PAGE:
Content Warning: This article contains spoilers for The Last of Us as well as mentions of death and violence.
The Last of Us arrived on HBO Jan. 15. The hotly-anticipated series is a TV adaptation of the 2013 video game of the same name considered among the greatest of all time. I watched the premiere episode wondering how the TV series would treat the game. I knew with almost complete certainty the show would be good thanks to the involvement of game director Neil Druckmann and the precedent set by showrunner Craig Mazin (Chernobyl) – and it is – but I was curious as to what would make it stand out. Would the series remain doggedly faithful to the game, keep a respectful distance or forge its own creative path? If you want my thoughts on the quality of the show based on the premiere, here they are: it’s exceptional.
There’s a concept in video games called “ludonarrative dissonance," or when a video game’s gameplay contradicts its story or message. It’s something often applied to games that promise hard-hitting emotional narratives or those that seek to emulate film and television, like The Last of Us.
Naughty Dog, the game’s developer, is no stranger to ludonarrative dissonance. Its Uncharted series, which features treasure hunting and exotic adventures in the vein of Indiana Jones, is often pointed to as a prime example. The series’ protagonist, Nathan Drake, is a charming, funny guy devoted to his family and friends. He’s also a mass murderer, gunning down hundreds of mercenaries and other enemies over the course of four games. Generally, ludonarrative dissonance isn’t a huge problem – Uncharted is well-regarded by critics and gamers, but the contrast between a light-hearted story and violent gameplay can be a bit jarring.
The Last of Us is a bit different. The game is gritty, depressing and violent by design. Players kill humans and zombies constantly, often via brutal execution using a firearm or melee weapon. Ludonarrative dissonance in The Last of Us doesn't come from violence because the game tells a violent story. The Last of Us is about what doesn’t change when the world is turned upside down: human nature, with all of its kindness, hatred and desperation.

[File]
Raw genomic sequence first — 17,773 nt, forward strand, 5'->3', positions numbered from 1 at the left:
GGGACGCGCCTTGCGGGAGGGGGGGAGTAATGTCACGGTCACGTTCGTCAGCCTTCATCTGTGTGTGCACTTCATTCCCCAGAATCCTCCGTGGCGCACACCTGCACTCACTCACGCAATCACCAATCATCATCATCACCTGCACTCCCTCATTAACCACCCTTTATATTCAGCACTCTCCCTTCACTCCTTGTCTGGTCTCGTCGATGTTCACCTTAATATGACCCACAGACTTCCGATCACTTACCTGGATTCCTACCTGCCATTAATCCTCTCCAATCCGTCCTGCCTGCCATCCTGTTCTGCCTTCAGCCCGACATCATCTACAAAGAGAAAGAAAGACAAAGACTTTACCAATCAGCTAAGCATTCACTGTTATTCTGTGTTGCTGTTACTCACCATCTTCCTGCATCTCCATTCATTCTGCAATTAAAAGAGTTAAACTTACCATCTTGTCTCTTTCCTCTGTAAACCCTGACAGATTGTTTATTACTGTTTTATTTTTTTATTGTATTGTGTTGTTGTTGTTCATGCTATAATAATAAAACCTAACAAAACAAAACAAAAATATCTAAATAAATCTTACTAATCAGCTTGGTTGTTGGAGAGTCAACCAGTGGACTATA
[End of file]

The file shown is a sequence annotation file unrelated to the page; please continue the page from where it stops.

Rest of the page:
Some might argue that remaining faithful to the game requires translating the gameplay beat for beat. I disagree. Constant violence can cause quieter moments to get lost in the weeds if a player is speeding through looking for the next combat encounter, while a show can meditate on both kinds of moments with the appropriate care. Having protagonist Joel unexpectedly beat a soldier with his bare hands – his first act of violence against another human in the show – makes the action even more hard-hitting and visceral. The opening of the game features a shootout in the quarantine zone to introduce players to the game’s action mechanics, but I’m glad the show skipped this scene and introduces Joel’s capabilities against other humans only later – and in suitably brutal fashion.
The adaptation also eliminates a degree of separation between audiences and the story. When playing a game, the hard line between cutscene and gameplay prevents the experience from being 100% immersive, while the show only has one mode of storytelling separating itself from the audience.
When Joel’s daughter Sarah is gunned down in the show, bleeding out in her father’s arms, I nearly cried. The scene in the game is heartbreaking, but the scene in the show is devastating. Pedro Pascal, who plays Joel in the series, already has some experience playing father figures (as The Mandalorian shows), and this shines through in the show to a degree the game just couldn’t. Troy Baker did excellent voice acting and motion capture for the original game, but Pascal embodies him in flesh and blood – he’s a dad holding his dying daughter, and I’ll be damned if it gets realer than that.
Thumbnail screenshot by Conner Dejecacion